“I’ve got a premonition,” singer-songwriter Emma Harvey purrs as bandmate Kel Taylor’s crisp guitar thrums punctuate her words. The romance that Harvey and Taylor hint at in their new single, “Easy Now,” may be on the fritz, but the song itself is just the opposite: airy, nuanced, and utterly aflame.
Together, Harvey and Taylor are two halves of an up-and-coming, irresistible whole, the Nashville, Tennessee-based band Sawyer, who call their poppy-slash-folksy genre of music “indie sparkle pop.” The duo started out as individual performers, both undergraduates at Belmont University in Nashville, where Harvey often accompanied Taylor with guitar, voice, and other instruments. Teaming up officially in March 2015, Sawyer has released one full album, “Nightfall,” as well as three singles—“Letting Go,” “The Last Thing,” and “Ten Feet Tall”—each of which features sparse, smart lyrics and highlights the duo’s silken and lively vocal harmonies. “Easy Now,” their latest single, puts a strong foot forward for Sawyer’s future.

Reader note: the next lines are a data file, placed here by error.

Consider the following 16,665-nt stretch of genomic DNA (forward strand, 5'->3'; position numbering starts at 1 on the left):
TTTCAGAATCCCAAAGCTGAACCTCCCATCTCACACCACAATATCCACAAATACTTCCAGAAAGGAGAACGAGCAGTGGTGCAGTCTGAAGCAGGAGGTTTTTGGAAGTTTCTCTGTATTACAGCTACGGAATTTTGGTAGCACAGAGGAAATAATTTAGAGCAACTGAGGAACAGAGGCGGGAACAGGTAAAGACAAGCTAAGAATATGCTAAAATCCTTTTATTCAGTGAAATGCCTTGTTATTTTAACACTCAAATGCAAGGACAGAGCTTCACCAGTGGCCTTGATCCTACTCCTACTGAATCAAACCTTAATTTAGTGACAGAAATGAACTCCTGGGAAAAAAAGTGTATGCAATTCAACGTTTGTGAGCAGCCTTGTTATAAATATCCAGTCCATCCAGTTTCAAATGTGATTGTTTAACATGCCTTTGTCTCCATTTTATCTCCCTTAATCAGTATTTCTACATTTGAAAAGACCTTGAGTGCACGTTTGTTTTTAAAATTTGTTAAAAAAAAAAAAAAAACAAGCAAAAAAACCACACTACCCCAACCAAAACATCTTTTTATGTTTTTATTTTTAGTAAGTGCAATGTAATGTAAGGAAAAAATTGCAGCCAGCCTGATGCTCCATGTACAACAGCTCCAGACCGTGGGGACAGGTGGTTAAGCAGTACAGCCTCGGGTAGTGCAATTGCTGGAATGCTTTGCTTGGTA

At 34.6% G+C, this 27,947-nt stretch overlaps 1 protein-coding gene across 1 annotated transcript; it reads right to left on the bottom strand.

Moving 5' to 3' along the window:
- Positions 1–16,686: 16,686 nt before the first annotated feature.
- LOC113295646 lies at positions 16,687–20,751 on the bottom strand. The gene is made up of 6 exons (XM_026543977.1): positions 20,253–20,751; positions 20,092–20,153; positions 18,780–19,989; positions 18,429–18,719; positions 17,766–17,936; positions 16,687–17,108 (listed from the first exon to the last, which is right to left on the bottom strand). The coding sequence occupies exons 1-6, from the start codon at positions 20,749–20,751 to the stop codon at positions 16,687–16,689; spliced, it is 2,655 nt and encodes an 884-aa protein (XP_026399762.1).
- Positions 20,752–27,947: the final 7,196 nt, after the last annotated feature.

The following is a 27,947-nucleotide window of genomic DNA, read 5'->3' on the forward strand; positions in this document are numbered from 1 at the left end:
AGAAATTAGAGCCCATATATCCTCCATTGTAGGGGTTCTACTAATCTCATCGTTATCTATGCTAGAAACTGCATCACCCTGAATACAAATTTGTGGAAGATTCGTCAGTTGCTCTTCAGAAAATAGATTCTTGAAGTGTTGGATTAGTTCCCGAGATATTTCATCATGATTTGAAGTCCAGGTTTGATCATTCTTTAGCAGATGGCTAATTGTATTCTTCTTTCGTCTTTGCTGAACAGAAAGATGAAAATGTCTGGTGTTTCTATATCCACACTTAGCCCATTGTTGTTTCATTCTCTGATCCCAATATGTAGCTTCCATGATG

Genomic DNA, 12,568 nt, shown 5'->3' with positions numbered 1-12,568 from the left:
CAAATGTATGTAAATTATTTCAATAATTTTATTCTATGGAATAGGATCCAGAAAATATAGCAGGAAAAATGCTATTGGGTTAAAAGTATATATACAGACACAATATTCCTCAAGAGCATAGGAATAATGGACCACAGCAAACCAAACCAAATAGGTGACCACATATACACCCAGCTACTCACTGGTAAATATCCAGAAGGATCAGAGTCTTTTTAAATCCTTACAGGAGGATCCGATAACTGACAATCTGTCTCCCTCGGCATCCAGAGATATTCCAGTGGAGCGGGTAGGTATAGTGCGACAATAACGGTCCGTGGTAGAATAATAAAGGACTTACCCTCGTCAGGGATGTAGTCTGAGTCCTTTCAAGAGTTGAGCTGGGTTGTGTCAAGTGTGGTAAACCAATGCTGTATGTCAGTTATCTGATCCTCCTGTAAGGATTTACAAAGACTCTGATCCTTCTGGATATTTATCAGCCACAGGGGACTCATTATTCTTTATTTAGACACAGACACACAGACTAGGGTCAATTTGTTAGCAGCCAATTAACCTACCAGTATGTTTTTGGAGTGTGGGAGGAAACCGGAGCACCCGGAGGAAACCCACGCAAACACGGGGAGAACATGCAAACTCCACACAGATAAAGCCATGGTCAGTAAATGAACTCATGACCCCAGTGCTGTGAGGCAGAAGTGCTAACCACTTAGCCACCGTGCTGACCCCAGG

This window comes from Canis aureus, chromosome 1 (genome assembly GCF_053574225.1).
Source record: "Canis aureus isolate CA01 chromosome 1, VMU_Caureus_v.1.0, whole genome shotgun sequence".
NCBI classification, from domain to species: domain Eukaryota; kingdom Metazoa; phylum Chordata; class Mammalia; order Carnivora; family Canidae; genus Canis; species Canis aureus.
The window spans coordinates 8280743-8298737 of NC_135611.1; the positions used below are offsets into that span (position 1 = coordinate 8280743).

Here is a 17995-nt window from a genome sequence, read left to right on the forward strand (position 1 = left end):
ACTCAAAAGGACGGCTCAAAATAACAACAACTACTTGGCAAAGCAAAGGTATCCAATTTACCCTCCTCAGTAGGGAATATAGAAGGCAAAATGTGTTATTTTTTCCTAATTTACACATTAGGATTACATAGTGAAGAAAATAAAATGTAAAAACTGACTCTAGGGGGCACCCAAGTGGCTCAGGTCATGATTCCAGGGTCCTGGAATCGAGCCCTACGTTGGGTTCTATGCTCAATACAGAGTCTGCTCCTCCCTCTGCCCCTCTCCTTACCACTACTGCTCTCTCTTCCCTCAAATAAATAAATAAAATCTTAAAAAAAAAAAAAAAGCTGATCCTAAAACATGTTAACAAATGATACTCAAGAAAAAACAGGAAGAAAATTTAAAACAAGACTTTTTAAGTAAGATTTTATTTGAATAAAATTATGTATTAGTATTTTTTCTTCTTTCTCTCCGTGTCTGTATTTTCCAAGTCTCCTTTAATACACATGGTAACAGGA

Like the band’s previous work, “Easy Now” features a relaxed, optimistic melody with an undercurrent of deep longing, thanks to astute, knowing lyrics. A few words say it all here, and each one is plucked carefully in an Emily Dickinson-like fashion. Returning to the song’s opening lines, ushered in by sweeping, breathy synth beats, Harvey sings: “I’ve got a premonition / It’s a loaded gun / I think, and it becomes.” The melody exudes a carefree grace, an infectiously genuine happiness that Harvey and Taylor radiate when performing together, and still the complexity of these lyrics lingers. The song tackles a relatable, albeit painful, reality—the inevitable end of a nonstarter relationship—and, in doing so, Sawyer manages to exude a fresh, thought-provoking spirit that is both youthfully feel-good and mature.
The catchy chorus, too, seems to encapsulate the effortless listening experience that Sawyer provides. In total control of their breezy sound, the pair sing: “Easy now / I let it go / But I don’t know where to put it down.” At the same time youthful and soulful, each note contains multitudes of sound, texture, and feeling. Harvey and Taylor’s harmonies blend seamlessly with light percussion and the ever-present guitar to create a manicured yet breathless aura. Like the lyrics suggest, so much is at stake for the song’s nebulous “I” protagonist, but Sawyer is an all-knowing guide to help her along her way. That Harvey and Taylor hold back some of their power, right until the song’s final bridge, only adds to the strong impression “Easy Now” makes. If Sawyer’s previous work (as well as this smooth single) are an indication of their musicianship and overall outlook, their future promises to be very “easy” indeed.
—Staff writer Melissa C. Rodman can be reached at firstname.lastname@example.org. Follow her on Twitter @melissa_rodman.